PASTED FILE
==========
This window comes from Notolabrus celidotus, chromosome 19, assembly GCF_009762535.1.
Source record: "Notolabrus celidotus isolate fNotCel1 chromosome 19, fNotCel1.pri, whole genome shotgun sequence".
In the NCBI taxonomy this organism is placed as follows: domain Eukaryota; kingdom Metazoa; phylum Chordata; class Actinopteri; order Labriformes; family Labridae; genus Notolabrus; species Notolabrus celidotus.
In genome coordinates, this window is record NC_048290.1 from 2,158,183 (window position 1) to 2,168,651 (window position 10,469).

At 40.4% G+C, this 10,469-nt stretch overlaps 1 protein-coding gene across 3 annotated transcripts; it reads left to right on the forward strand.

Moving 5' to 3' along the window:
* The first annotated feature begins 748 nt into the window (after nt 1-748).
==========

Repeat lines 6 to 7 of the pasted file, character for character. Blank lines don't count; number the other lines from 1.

Moving 5' to 3' along the window:
* The first annotated feature begins 748 nt into the window (after nt 1-748).